It is clear from the data that Uttar Pradesh on an average has integrated the JSY in a better manner compared to the integration of the same on a collective basis by the identified districts. The districts as well as the overall State has performed better in the rural setup as opposed to the urban one in terms of financial assistance for delivery for mothers under the JSY. However, the urban-rural differential could exist due to the overall better economic status of women in urban areas, limiting the need for seeking financial assistance under the scheme for the same.

Maternal health indices

We next collectively consider three maternal health indices, which cover the antenatal care (ANC), Delivery care, and Post-natal care available to mothers in Uttar Pradesh (Figure 4).


Figure 4: Delivery care.

Rural institutional deliveries for the 5 districts collectively are almost at par with the State average. The same may be said in case of urban institutional deliveries, as evident in the graphs. Consequently, the rural and urban at-home deliveries are also almost the same, with the 5 districts having a marginally worse off performance collectively (Figures 5 and 6)


Figure 5: Percentage of mothers who had full ante-natal check up.


Figure 6: Post natal care.

Uttar Pradesh on an average, as well as the identified districts collectively, perform abysmally in case of full Antenatal check-ups for mothers. The reported figures are in single digits while measuring in terms of percentage figures. Once again, the 5 districts collectively perform better the State averages on the rural front, with a greater proportion of mothers receiving full Antenatal check-ups. However, the performance of the same on the urban front must be proactively addressed if improvements are to be seen.

The 5 districts however, must address the post natal check-ups for mothers as a greater proportion of their population does not receive said benefits in comparison to the State average. Uttar Pradesh performs marginally better than the 5 districts collectively on an average in terms of post natal check-ups for mothers within a week of delivery.

Birth registration

There are prevalent notions in terms of the instances of birth registration among Indian Muslims, wherein they are believed to be reluctant to register the births of their children for all manner of reasons. Birth registration data for 2011 as per government records is as follows – (Figure 7).


Figure 7: Percentage of birth registration.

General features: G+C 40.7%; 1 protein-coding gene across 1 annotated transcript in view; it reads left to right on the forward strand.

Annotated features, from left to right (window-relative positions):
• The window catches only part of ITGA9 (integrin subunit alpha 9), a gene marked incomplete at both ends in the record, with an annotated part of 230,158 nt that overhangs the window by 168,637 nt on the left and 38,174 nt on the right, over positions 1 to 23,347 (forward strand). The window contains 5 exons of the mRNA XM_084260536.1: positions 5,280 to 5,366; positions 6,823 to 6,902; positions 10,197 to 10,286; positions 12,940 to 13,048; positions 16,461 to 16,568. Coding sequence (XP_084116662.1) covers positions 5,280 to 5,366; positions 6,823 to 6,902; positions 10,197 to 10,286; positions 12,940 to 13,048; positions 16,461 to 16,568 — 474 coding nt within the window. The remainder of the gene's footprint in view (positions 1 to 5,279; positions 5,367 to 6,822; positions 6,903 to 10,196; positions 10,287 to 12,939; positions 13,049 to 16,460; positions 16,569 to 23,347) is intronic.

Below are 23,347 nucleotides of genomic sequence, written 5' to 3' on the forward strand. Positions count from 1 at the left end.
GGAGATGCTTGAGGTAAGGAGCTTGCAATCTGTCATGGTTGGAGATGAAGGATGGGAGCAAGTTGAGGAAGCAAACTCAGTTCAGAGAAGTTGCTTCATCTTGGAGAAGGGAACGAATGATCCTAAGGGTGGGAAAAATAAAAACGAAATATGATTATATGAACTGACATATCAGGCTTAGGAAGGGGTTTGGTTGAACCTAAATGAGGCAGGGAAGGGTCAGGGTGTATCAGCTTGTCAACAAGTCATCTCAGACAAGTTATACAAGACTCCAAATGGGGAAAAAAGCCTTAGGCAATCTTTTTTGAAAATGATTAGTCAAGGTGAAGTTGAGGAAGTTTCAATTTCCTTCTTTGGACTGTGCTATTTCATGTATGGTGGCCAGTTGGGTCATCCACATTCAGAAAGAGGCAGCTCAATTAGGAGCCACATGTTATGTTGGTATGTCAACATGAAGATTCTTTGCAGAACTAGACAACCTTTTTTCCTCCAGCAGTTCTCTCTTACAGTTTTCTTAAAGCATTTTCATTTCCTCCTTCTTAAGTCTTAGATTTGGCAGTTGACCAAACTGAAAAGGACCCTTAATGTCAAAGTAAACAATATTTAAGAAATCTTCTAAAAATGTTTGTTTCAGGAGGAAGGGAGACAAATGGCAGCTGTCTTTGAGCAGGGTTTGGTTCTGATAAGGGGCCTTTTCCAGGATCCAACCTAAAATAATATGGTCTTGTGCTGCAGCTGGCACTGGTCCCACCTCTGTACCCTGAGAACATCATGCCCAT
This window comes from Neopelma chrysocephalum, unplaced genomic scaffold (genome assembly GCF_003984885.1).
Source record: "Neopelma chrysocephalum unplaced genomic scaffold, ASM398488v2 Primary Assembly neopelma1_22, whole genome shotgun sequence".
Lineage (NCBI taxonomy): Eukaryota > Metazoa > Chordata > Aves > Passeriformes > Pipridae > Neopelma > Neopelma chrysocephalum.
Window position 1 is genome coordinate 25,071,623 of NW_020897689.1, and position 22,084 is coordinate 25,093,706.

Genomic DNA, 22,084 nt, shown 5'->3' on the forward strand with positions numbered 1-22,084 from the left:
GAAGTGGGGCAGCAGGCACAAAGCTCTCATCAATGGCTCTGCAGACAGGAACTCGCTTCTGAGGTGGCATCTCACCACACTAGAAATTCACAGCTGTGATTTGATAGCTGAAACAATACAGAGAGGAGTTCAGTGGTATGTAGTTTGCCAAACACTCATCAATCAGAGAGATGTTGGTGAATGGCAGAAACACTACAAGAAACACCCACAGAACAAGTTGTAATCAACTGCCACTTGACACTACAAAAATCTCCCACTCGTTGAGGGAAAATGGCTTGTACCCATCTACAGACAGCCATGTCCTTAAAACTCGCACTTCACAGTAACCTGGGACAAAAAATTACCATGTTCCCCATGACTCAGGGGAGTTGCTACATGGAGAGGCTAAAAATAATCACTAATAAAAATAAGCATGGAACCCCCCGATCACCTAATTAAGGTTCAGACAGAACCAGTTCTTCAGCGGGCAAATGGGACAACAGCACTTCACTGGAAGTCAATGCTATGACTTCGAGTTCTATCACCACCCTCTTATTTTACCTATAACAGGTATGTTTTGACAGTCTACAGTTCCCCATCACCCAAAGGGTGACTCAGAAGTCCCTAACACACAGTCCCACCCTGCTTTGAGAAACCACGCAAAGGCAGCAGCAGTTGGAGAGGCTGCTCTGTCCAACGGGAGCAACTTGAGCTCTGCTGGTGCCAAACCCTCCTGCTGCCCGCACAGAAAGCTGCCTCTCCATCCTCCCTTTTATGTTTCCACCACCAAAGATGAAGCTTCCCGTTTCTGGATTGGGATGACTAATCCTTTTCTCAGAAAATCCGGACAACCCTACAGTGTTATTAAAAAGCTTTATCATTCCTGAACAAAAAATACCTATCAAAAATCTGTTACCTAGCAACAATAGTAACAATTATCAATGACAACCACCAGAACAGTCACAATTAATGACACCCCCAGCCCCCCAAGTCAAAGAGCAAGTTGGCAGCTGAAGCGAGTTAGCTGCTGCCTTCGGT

There are very minor marginal differences in birth registration among the 5 Muslim majority districts collectively, and the State averages both in terms of rural and urban areas. While Uttar Pradesh is marginally better in terms of reporting ad registering the births of children, the identified districts are not far behind in this regard.


Consider finally, the Infant Mortality Rates (IMR) and Under 5 Mortality Rates (U5MR) for Uttar Pradesh and identified districts (Figure 8).


Figure 8: Mortality.

Bijnor has been excluded from this data set due to non-availability of data in case of urban areas in Bijnor for this index.

However, it is clearly noticed that mortality rates for infants as well as children are lower in case of the collective performance of the 5 districts, as compared to Uttar Pradesh averages. Despite underperforming in a number of relevant health indices, these districts manage to gain an upper hand in this index. Geruso and Spears [6] analyse the prevalence of in house latrines and cultural connotations of open defecation to explain this ‘paradox of Muslim mortality’ in India, in their paper about the same.


In a few health indices, the collective performance of the 5 districts outshines the Uttar Pradesh averages, and in some it does so categorically for the rural areas. However, there appears to be a disturbing trend of underperformance by these 5 districts in integral indices such as implementation of JSY, Delivery care, and Post natal care. All three are important determinants of maternal health and the consistent neglect in this case is evident with the featuring of one of the districts, i.e. Saharanpur, in the official list of 57 common districts featuring in top 100 districts in order of Infant Mortality Rate and top 25 administrative divisions (Commissionrait) in order of Maternal Mortality Ratio. There is therefore an urgent need to address maternal health in Uttar Pradesh, with special emphasis being laid on these 5 districts - namely - Rampur, Moradabad, Bijnor, Saharanpur, and Muzaffarnagar.


Citation: Ashish KS, Ayesha K (2016) Healthcare in Uttar Pradesh: Special Reference to Comparative Muslim Majority Districts. J Glob Econ 4: 188.

Copyright: © 2016 Ashish KS, et al. This is an open-access article distributed under the terms of the Creative Commons Attribution License, which permits unrestricted use, distribution, and reproduction in any medium, provided the original author and source are credited.